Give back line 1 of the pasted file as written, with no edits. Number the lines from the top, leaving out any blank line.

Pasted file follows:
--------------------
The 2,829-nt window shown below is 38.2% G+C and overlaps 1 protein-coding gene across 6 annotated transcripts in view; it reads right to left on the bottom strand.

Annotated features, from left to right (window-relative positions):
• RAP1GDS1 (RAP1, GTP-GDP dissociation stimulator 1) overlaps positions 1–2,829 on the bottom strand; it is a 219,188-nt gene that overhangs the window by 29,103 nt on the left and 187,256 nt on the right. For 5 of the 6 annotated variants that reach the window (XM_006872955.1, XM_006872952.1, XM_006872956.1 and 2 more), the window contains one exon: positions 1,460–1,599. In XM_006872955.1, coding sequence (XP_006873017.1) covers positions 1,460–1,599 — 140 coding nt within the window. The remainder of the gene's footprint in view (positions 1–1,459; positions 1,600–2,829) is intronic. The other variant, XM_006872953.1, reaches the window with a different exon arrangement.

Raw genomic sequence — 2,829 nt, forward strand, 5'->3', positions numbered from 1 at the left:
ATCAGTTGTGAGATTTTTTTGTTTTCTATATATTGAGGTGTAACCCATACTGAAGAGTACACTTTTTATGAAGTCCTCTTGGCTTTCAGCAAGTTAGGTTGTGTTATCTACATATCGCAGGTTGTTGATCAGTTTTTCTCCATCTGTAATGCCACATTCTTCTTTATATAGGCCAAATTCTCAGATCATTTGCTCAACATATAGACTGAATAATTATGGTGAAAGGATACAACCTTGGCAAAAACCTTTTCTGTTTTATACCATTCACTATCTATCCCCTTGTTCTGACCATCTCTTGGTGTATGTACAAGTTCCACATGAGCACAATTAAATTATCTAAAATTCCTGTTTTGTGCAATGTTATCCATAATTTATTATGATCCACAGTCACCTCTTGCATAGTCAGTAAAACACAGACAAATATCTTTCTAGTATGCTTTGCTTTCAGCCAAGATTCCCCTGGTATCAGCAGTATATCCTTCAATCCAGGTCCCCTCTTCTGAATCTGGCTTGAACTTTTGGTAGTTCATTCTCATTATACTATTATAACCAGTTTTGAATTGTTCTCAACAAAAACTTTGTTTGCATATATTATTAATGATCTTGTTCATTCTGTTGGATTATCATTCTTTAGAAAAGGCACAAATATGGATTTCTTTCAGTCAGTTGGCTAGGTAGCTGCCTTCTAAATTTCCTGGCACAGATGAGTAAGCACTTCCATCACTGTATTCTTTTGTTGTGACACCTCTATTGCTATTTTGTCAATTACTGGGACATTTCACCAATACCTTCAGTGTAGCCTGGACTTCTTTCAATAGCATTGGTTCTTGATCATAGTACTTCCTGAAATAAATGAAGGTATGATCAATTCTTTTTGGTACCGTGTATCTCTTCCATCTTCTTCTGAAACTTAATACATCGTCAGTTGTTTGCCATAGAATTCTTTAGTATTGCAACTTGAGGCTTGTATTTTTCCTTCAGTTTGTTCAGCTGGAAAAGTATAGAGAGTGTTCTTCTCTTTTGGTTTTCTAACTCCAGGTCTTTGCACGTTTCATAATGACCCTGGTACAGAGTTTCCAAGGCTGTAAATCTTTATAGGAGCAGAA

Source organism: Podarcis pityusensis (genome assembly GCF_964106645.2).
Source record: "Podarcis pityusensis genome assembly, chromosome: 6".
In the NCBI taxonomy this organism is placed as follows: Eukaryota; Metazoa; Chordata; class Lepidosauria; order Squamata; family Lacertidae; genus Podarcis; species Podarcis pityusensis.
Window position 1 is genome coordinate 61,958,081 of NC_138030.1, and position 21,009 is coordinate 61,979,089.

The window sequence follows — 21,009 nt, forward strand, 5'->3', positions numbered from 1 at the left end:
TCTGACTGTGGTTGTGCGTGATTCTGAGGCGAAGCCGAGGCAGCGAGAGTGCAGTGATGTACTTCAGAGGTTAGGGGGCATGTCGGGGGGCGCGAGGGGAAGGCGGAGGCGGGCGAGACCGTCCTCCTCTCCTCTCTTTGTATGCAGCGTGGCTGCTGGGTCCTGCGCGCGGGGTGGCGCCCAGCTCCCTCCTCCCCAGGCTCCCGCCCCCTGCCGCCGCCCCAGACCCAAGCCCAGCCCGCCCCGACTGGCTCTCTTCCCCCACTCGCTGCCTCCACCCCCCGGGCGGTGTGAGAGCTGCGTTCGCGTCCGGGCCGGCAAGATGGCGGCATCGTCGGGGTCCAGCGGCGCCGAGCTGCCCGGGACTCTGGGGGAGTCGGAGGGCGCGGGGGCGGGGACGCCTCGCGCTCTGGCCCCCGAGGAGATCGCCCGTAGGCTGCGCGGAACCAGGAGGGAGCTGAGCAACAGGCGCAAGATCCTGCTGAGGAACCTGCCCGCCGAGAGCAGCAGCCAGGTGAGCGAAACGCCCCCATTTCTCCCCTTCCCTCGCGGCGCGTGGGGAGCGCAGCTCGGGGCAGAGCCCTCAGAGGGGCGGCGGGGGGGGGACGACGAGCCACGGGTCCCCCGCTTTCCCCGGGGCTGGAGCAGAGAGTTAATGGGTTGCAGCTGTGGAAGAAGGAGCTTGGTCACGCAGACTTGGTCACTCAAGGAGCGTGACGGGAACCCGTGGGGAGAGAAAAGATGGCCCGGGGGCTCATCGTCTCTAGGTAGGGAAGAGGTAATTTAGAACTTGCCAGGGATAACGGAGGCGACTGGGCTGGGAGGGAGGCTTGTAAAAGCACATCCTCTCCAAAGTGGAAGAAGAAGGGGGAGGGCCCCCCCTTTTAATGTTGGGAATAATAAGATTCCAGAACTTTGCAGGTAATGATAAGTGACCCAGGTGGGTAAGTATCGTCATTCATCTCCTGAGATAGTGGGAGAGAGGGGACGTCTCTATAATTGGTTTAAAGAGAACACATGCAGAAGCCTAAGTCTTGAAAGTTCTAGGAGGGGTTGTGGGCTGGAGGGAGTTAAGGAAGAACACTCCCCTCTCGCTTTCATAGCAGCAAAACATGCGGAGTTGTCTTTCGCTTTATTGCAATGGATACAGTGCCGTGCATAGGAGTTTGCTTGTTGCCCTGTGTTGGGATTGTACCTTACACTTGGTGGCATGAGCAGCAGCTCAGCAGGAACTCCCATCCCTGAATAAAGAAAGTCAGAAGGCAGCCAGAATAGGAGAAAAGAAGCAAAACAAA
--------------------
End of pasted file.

The 2,829-nt window shown below is 38.2% G+C and overlaps 1 protein-coding gene across 6 annotated transcripts in view; it reads right to left on the bottom strand.